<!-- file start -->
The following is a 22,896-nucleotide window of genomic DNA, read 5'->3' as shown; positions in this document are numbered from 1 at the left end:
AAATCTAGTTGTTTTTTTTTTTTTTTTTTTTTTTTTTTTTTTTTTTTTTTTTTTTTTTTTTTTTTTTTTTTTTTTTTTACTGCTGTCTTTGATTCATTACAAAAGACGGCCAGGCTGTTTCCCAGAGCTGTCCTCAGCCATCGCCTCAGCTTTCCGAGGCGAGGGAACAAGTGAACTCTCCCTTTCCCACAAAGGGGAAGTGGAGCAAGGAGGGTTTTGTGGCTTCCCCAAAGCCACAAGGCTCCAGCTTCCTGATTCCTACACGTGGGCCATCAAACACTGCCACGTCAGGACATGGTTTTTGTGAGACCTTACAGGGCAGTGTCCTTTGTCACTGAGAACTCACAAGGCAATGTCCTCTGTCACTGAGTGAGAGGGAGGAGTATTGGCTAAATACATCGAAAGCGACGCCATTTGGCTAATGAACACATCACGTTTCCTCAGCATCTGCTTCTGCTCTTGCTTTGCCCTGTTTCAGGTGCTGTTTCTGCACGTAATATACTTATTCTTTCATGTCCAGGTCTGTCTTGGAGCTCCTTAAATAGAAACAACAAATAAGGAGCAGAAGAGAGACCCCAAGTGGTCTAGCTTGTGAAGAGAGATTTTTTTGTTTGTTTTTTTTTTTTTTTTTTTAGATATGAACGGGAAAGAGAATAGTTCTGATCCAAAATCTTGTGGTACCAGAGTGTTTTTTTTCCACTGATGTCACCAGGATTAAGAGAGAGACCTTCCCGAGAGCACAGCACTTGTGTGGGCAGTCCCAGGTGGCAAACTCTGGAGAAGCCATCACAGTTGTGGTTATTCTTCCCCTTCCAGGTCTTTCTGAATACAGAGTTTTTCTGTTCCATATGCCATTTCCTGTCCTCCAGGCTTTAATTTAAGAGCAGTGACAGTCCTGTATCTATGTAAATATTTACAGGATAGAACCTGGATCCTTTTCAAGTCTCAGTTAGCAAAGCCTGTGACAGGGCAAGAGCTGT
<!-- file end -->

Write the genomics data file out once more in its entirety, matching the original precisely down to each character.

The following is a 22,896-nucleotide window of genomic DNA, read 5'->3' as shown; positions in this document are numbered from 1 at the left end:
AAATCTAGTTGTTTTTTTTTTTTTTTTTTTTTTTTTTTTTTTTTTTTTTTTTTTTTTTTTTTTTTTTTTTTTTTTTTTACTGCTGTCTTTGATTCATTACAAAAGACGGCCAGGCTGTTTCCCAGAGCTGTCCTCAGCCATCGCCTCAGCTTTCCGAGGCGAGGGAACAAGTGAACTCTCCCTTTCCCACAAAGGGGAAGTGGAGCAAGGAGGGTTTTGTGGCTTCCCCAAAGCCACAAGGCTCCAGCTTCCTGATTCCTACACGTGGGCCATCAAACACTGCCACGTCAGGACATGGTTTTTGTGAGACCTTACAGGGCAGTGTCCTTTGTCACTGAGAACTCACAAGGCAATGTCCTCTGTCACTGAGTGAGAGGGAGGAGTATTGGCTAAATACATCGAAAGCGACGCCATTTGGCTAATGAACACATCACGTTTCCTCAGCATCTGCTTCTGCTCTTGCTTTGCCCTGTTTCAGGTGCTGTTTCTGCACGTAATATACTTATTCTTTCATGTCCAGGTCTGTCTTGGAGCTCCTTAAATAGAAACAACAAATAAGGAGCAGAAGAGAGACCCCAAGTGGTCTAGCTTGTGAAGAGAGATTTTTTTGTTTGTTTTTTTTTTTTTTTTTTTAGATATGAACGGGAAAGAGAATAGTTCTGATCCAAAATCTTGTGGTACCAGAGTGTTTTTTTTCCACTGATGTCACCAGGATTAAGAGAGAGACCTTCCCGAGAGCACAGCACTTGTGTGGGCAGTCCCAGGTGGCAAACTCTGGAGAAGCCATCACAGTTGTGGTTATTCTTCCCCTTCCAGGTCTTTCTGAATACAGAGTTTTTCTGTTCCATATGCCATTTCCTGTCCTCCAGGCTTTAATTTAAGAGCAGTGACAGTCCTGTATCTATGTAAATATTTACAGGATAGAACCTGGATCCTTTTCAAGTCTCAGTTAGCAAAGCCTGTGACAGGGCAAGAGCTGT